"Latino Partnership for Conservative Principles": pro-amnesty, pro-guest worker fantasy from Robert George

Robert George of Princeton University, former George W Bush official Alfonso Aguilar, and Alejandro Chafuen (see this) are the founders of the "Latino Partnership for Conservative Principles" (latino-partnership.org), an outgrowth of George's American Principles Project. See this for a recent WSJ article involving their efforts to promote comprehensive immigration reform, aka amnesty.

They say that their group "promotes conservative values and ideals within the Latino community and works to integrate Latinos into fuller and more active participation and leadership in the conservative movement" and George promotes the group on the video at peekURL.com/v4y7iz1 That was posted five days ago and it hasn't exactly set the world on fire: it has just 174 views.

Taking a look at their "Position on Immigration" (latino-partnership.org/Immigration_Position.php), they call for amnesty and guest workers:

1. Strengthen Border Security. We must continue to strengthen border security to combat drug trafficking and discourage immigrants from risking their lives to cross illegally into the country.

This is boilerplate; see secure the border.

2. Prioritize Internal Enforcement. Federal immigration enforcement resources and actions should focus on immigrants involved in criminal activity rather than workplace raids and "audits" that harm both workers and employers.

That is, of course, quite "business friendly". It's also not far from the actual position of the far-left, whether Luis Gutierrez or the American Civil Liberties Union even if some of them hype tough enforcement despite not supporting it. The amnesty that Robert George supports would serve as a huge magnet to encourage more people to try to come here illegally, and if he had his way corrupt businesses could hire them with little risk.

3. Legalize the Undocumented. The vast majority of undocumented immigrants are good, hard working people who are doing jobs Americans do not want or for which there are simply no Americans of working age available. We should establish a path for undocumented immigrants to earn legal status after paying a penalty for having entered the country illegally.

The jobs Americans wont do talking point is even more false and despicable now with massive unemployment. The last sentence would make a mockery of our immigration laws, establishing two channels for coming to the U.S.: the legal variety (for suckers who want to wait a decade or two to even set foot in the U.S.), and the Robert George variety where someone can come here illegally, wait a while (working at one of the companies the George won't raid), and then pay a fee.

4. Create a Guest Worker Program. Immigrants are not competing with Americans for jobs. They are doing jobs that are vital to our economy, but that Americans, for various reasons, are not doing. The economic growth and stability of the nation depends on the capacity of American business and industry to recruit foreign workers as needed. Current work visa quotas are too limited and have been set arbitrarily by Congress. We must create a Guest Worker Program that allows for the entry of foreign workers as the needs of our economy dictate.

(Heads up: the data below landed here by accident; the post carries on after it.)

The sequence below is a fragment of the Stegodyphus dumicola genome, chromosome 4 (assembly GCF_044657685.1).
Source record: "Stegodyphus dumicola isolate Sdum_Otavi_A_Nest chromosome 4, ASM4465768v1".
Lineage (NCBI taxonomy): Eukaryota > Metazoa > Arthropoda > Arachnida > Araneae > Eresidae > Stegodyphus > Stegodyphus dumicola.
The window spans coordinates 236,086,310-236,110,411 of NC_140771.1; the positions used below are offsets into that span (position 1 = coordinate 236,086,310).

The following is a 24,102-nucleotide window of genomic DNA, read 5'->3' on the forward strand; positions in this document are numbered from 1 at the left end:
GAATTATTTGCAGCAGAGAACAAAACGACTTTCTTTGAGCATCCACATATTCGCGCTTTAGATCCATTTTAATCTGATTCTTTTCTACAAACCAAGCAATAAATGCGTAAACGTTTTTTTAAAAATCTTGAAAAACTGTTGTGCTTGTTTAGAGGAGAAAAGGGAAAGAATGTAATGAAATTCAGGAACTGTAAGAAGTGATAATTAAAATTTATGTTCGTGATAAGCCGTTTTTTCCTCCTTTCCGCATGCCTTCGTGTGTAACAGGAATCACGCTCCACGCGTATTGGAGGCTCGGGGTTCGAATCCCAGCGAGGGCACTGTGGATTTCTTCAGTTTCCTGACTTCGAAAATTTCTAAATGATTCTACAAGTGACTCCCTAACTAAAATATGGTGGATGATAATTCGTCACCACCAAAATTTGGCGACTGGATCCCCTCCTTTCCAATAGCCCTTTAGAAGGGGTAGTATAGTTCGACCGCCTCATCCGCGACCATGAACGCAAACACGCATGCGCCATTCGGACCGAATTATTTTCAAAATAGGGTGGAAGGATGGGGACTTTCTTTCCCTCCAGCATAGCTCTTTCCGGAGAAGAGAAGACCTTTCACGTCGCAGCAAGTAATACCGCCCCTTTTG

The despicable lie in the last section is made more explicit with the lie in the first sentence of this section. About the only job category only done by immigrants is sheepherding; there are Americans working in a vast range of job categories and in every one they're competing against both other Americans and immigrants. Millions of Americans are unemployed, and Robert George would turn his back on them in order to help businesses seeking lower-priced or more malleable foreign labor.

5. Promote Patriotic Assimilation. Immigrants who remain in the U.S. as permanent residents as well as those who become citizens should learn English, learn and identify with the principles upon which our country was founded, and study the basics of U.S history. New Americans’ attachment to the nation and our institutions is essential for the preservation of the social cohesion of our political community.

The last sentence is correct, although that could be argued. What precedes it is could be how things are done now, although it's not clear what sort of testing would be involved (if any) and what he'd do about those who won't assimilate. And, of course, it doesn't answer any questions similar to those raised by Samuel Huntington. Having divided loyalties is an issue even among those in the political sphere such as Martin Sandoval, Juan Hernandez, and Fabian Nunez; they offer no clue about how they'd deal with the hundreds of thousands or millions of foreign citizens inside the U.S. who have little or no loyalty to this country. Confronting that issue would show that they're familiar with this topic and that they want what's best for the U.S. Clearly other things are more important to them.